Getting ready: Bev Kauffeldt helps Nancy Writebol take inventory

In the middle of an epidemic

Bev Kauffeldt and her husband, Kendell, have witnessed many horrors during their service with Samaritan’s Purse in Liberia

Bev Kauffeldt and her husband, Kendell, have witnessed many horrors during their service with Samaritan’s Purse in Liberia.

In 2005, the couple arrived in the capital, Monrovia, where they learned about the atrocities and physical and emotional after-effects of a country that had undergone a bloody civil war.

Now the couple and their employees are fighting to contain a deadly Ebola virus outbreak in Western Africa.

The outbreak began in late March at Guekadou, Guinea, some 10 to 15 kilometres from the Liberian town of Foya where 145 of Samaritan’s Purse employees work.

Kauffeldt, the daughter of Jacquie and Colin Mayes, says the first line of attack was to educate people about the painful, hemorrhagic disease that kills as many as 90 per cent of its victims.

The infection is transmitted by direct contact with the blood, body fluids and tissues of infected animals or people.

“We told them to wash hands and don’t eat fruit bats, as we’re pretty sure that’s where the virus started,” said Kauffeldt in a Skype interview, noting people are also told not to touch anyone who has the disease or who has died from it.

But deeply rooted burial traditions involve touching and washing the body and braiding hair – customs that are spreading the disease.

“At the end of April, the numbers dropped in Liberia and we had almost no cases in a month,” Kauffeldt says, noting that about three weeks ago, the numbers in nearby Sierra Leone jumped.

“Someone from Sierra Leone goes to a funeral in Guinea, comes back and it just keeps spreading,” says Kauffeldt of the Kgissi tribe that has members in all three countries. “The borders are non-existent in the jungle, so it’s easy to go back and forth.”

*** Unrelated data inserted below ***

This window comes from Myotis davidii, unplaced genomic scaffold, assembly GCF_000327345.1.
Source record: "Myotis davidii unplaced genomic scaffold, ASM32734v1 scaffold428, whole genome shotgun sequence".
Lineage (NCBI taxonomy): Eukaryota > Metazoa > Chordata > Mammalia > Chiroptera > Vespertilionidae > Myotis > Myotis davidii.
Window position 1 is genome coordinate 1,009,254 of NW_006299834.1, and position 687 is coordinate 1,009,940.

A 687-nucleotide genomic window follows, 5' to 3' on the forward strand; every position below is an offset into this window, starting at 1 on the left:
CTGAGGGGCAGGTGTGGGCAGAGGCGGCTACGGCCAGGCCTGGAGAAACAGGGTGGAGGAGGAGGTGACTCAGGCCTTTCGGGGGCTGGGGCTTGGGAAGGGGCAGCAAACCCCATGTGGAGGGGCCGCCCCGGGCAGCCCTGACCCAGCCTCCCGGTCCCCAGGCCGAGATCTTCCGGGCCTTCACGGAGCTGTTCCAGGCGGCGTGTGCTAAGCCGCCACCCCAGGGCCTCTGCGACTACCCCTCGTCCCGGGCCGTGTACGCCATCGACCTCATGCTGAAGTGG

While Samaritan’s Purse is not involved in hands-on care at the hospital in Foya, they are rehabilitating one of their wells to provide fresh water.

Meanwhile, the number of cases in Monrovia began to climb after an infected family from Sierra Leone arrived in the capital city.

“The numbers are changing hourly,” says Kauffeldt, describing ELWA (Eternal Love Winning Africa), the 100-acre mission compound founded in the 1950s that houses staff and includes a hospital with a three-person isolation unit. “One case died this morning and a 12-year-old boy seems to be getting better. We’re hoping and praying his next test will come back negative.”

Kauffeldt says one of the problems they face is that the hospital in the compound is one of few in the country with an isolation unit.

“It’s a multi-layer issue,” she says. “There’s a lack of government capacity. The ministry of health is doing all it can, but they finished a 14-year civil war a decade ago.”

Samaritan’s Purse has formed a Disaster Assistance Response Team (DART) in an effort to fill in the gaps. They are providing protective gear and equipment and proper body bags where needed and working with Médecins Sans Frontières to get training in order to assume a greater role.

And, what began as a kitchen and laundry for a new hospital being built in the compound is now being reconfigured to accommodate a 20-bed isolation unit – with the help of a Salmon Arm man.

Hired on as assistant construction manager by Samaritan’s Purse, Richard Kyle has been in Monrovia for just over  a month.

A former carpenter on the maintenance staff at Shuswap Lake General Hospital, Kyle says the kitchen and laundry building has been chosen as the isolation unit because of its proximity to the current hospital.

The design, developed with the help of an epidemiologist, will accommodate 10 rooms on one side of the building for patients who are suspected of having Ebola and 10 on the other side for confirmed cases.

“The design of the building is working really well,” says Kyle, who helped build a school/church in Liberia three years ago and felt the call to return. “We are just in the process of making sure we have places for doctors to don protective equipment, then go into wards and have separate spaces where they can decontaminate.”

Being built in phases as money allows, the hospital will eventually hold 130 beds.

“We have 450 great staff members; Kendell and I would be nowhere without them, says Kauffeldt, noting all but 10 are Liberians. “This is the first time Samaritan’s Purse has responded to a disease like Ebola.”


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